Uprooted by Revolution
FSU professor recalls tumultuous times in Cuba
Reflecting on a lifetime spent working in government and academia, Dr. Angel Gonzalez takes pride in his adaptability. For the recently retired FSU professor of hospitality administration, it’s almost second nature to make adjustments in life, dating back to his time growing up in San Jose, Cuba, and Lincoln, Nebraska.
He can also take pride in being a gifted storyteller, able to draw from vivid memories to retrace a childhood shaped by forces beyond his control.
When Gonzalez was only 10 years old, Fidel Castro’s revolution arrived at his family’s doorstep. In 1958, he recalled, rebels began attacking targets to sow fear and uncertainty in his hometown on the outskirts of Havana, placing his parents, older sister and him in the crossfire as both sides battled for control of Cuba.
“There were times you could not go to the movies because of the fear that a bomb may explode,” Gonzalez says, now 68. “Other times, you could be walking around the town at night, hear a boom and the power would go off. It was war.”
A year later, Castro seized power and established a communist government.
With Gonzalez’s country gripped by revolution, the “wonderful time” he had as a child abruptly ended. He and his sister Inés fled Cuba in a mass exodus of 14,000 unaccompanied youths in Operation Pedro Pan — an operation developed in secret by the U.S. government and the Catholic Church in Miami. It lasted from December 1960 to October 1962.
For Gonzalez’s parents, the tipping point came after government reforms altered education to serve the state. Gonzalez’s new curriculum in school? He marched several hours each day and was taught how to fire submachine guns.
Realizing his children had no future in Cuba, Gonzalez’s father, Turiano, a cigar manufacturer whose business was nationalized, used his connections to get them out. That day came in June 1962 when Gonzalez and his sister were whisked away to the airport for an afternoon flight to Miami, each with a duffel bag in tow — but their bags were taken away.
When they arrived in the U.S., Angel and Inés had nothing: no belongings to call their own, nor family or friends to take care of them.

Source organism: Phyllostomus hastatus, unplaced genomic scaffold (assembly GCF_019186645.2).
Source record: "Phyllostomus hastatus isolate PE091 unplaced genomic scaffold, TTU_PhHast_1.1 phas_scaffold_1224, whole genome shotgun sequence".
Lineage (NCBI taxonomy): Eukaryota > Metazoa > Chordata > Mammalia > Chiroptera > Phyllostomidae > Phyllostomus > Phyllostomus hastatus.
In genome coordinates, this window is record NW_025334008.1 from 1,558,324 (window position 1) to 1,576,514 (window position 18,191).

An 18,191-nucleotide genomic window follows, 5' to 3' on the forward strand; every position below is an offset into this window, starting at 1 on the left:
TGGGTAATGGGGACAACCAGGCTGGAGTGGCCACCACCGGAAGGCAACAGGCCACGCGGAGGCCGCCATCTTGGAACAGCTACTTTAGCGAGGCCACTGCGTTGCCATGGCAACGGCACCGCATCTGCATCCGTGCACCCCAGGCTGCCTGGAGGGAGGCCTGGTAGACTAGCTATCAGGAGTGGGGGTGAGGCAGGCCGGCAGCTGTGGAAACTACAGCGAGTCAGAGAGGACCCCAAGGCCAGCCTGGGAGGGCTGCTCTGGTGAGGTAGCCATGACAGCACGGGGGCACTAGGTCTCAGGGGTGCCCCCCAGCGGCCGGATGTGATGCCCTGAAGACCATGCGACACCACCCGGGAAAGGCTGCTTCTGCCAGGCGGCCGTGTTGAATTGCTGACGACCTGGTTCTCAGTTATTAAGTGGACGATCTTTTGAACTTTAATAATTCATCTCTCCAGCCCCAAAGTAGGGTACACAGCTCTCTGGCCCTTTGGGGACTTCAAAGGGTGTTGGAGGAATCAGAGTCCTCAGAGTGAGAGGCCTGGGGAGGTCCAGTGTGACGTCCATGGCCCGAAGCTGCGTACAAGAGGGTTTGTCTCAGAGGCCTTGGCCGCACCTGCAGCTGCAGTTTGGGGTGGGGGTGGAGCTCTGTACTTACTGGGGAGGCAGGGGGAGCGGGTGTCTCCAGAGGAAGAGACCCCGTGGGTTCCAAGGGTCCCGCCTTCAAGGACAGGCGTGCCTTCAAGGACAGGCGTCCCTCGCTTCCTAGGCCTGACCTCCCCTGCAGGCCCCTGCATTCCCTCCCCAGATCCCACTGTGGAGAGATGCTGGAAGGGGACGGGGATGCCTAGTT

“When we arrived at Miami International, we had nothing except the clothes we were wearing. No money, nothing,” Gonzalez says.
Instead, they were taken by van to separate military camps modified to host Pedro Pan children in Miami, sponsored by the Catholic Welfare Bureau (CWB), where they spent their summer before Angel was relocated to Lincoln, Nebraska, and Inés was sent to nearby David City.
Though dozens of Pedro Pan children were sent to Lincoln, the educational system struggled to adjust to their arrival, as many of them spoke only Spanish.
“Back then there was no bilingual education. I found myself in a school where I was expected to perform like anyone else,” Gonzalez says. “It was sink or swim. Being 13, it was very frustrating.”
In 1964, Angel and Inés were reunited with their parents, who were among “the lucky ones” to get out, he says. The CWB helped them find service jobs to make ends meet and provided them with a sparsely furnished home.
Gonzalez lived in Lincoln until 1969, when he moved to Tallahassee to study international affairs at FSU; he graduated in 1972. Though he lives in Florida with his family, he still has fond memories of Lincoln and has visited several times.
Though diplomatic relations between the United States and Cuba are warming, Gonzalez has no plans to visit anytime soon. He stays connected to Cuba by learning its history and by attending events including a Pedro Pan reunion meeting last year in Jacksonville, where he met other Cubans who grew up away from their homeland. Despite his difficult circumstances long ago, Gonzalez remains grateful.
“We were so fortunate and grateful that we wound up in a community like Lincoln,” Gonzalez says. “We were so well received by the church and the community. Not just us as children but our parents as well. The people made the difference.”
Operation Pedro Pan
Operation Pedro Pan is the largest recorded exodus of unaccompanied minors in the Western Hemisphere, numbering 14,000 young children. Beginning in December 1960, the operation came to an end in October 1962, when commercial flights between Cuba and the United States were halted as a result of the Cuban Missile Crisis. While half of the minors were reunited with family once they landed, the other 7,000 children were relocated to 30 states; 70% of the resettled minors were boys over the age of 12.